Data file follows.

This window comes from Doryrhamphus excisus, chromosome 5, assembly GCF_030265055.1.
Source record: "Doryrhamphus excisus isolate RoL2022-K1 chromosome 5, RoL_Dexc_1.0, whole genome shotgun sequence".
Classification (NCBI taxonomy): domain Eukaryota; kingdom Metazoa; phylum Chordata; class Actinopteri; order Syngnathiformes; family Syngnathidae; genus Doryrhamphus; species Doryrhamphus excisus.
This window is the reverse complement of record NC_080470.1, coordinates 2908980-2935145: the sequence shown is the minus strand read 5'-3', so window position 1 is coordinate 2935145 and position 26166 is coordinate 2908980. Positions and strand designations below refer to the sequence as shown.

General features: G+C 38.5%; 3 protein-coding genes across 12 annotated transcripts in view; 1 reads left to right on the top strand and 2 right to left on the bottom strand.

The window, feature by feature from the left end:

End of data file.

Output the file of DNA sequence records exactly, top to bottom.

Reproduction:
This window comes from Doryrhamphus excisus, chromosome 5, assembly GCF_030265055.1.
Source record: "Doryrhamphus excisus isolate RoL2022-K1 chromosome 5, RoL_Dexc_1.0, whole genome shotgun sequence".
Classification (NCBI taxonomy): domain Eukaryota; kingdom Metazoa; phylum Chordata; class Actinopteri; order Syngnathiformes; family Syngnathidae; genus Doryrhamphus; species Doryrhamphus excisus.
This window is the reverse complement of record NC_080470.1, coordinates 2908980-2935145: the sequence shown is the minus strand read 5'-3', so window position 1 is coordinate 2935145 and position 26166 is coordinate 2908980. Positions and strand designations below refer to the sequence as shown.

General features: G+C 38.5%; 3 protein-coding genes across 12 annotated transcripts in view; 1 reads left to right on the top strand and 2 right to left on the bottom strand.

The window, feature by feature from the left end: